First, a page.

Decisions and determinations


Tips for selecting the right workwear for hospitality businesses


Choosing the right workwear may seem like a simple task. However, the hospitality industry requires several critical considerations to think about while assembling on-the-job wardrobes. Here are some helpful tips for picking the right workwear.


What’s more important than aesthetics or branding goals with hospitality workwear? Safety should be the top concern, which is why it’s first on this list. Today, there’s a much stronger push for hospitality businesses to develop and implement a workplace safety culture. This includes addressing every area of the business to improve safety outcomes, and workwear is a critical consideration in many hospitality businesses.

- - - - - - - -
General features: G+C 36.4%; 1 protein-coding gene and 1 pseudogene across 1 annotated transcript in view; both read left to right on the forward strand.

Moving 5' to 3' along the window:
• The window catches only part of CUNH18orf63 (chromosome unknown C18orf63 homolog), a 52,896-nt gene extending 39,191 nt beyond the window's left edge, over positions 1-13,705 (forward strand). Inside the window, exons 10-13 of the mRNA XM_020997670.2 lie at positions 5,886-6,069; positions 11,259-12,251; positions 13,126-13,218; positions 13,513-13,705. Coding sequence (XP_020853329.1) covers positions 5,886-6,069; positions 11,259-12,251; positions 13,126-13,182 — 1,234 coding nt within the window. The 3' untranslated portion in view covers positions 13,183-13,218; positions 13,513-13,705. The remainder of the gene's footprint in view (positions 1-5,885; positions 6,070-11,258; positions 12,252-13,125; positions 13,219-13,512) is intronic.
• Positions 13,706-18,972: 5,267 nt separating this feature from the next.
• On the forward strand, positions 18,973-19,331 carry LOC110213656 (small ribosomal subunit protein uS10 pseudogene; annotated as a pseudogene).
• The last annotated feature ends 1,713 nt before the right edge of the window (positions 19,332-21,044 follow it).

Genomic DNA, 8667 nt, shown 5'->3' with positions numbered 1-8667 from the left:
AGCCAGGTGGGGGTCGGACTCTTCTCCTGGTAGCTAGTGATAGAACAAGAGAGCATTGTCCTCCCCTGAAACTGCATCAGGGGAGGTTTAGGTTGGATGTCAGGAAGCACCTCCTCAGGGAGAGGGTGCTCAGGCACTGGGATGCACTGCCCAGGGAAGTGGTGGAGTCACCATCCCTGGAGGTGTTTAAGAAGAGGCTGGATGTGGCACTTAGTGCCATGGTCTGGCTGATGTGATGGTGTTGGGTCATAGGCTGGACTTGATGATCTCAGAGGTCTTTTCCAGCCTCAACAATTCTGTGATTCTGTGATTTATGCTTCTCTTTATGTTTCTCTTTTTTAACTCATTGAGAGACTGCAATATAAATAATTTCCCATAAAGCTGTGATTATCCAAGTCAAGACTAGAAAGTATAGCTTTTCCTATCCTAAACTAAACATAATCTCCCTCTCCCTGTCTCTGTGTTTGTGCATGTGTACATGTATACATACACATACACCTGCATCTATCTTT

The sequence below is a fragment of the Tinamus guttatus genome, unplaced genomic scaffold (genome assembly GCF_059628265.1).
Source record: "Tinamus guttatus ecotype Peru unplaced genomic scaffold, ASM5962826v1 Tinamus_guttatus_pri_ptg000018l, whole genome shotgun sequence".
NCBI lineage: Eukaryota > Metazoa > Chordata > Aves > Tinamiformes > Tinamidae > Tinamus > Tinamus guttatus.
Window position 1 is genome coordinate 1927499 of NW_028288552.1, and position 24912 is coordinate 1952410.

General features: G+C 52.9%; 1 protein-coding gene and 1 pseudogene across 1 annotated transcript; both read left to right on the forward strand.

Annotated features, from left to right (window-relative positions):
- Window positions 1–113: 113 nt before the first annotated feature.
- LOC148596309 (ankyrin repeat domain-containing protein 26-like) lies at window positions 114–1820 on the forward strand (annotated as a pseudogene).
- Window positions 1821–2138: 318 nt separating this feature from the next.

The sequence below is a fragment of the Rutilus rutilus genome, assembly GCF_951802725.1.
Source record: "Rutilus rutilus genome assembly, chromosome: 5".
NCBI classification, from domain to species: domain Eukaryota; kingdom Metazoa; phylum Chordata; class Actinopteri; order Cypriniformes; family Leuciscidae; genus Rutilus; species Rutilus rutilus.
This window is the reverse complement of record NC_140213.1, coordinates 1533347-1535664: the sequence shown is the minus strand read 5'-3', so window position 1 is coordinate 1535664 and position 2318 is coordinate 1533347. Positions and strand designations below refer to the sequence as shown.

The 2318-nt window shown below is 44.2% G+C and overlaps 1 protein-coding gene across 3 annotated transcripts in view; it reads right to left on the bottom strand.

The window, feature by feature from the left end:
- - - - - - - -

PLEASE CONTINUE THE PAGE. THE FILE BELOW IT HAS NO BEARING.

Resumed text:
For example, many cooks and chefs are exposed to hot ovens, boiling oil, or even open flames. Because of heat-related hazards, the Occupational Safety and Health Administration (OSHA) recommends providing these employees with protective clothing that’s resistant to grease and heat up to 400 degrees Fahrenheit. Another example is workers who are exposed to cold. They can benefit from jackets, gloves, or other protective gear. While safety clothing and accessories can be customized to fit a company’s brand, their primary function should be to protect workers.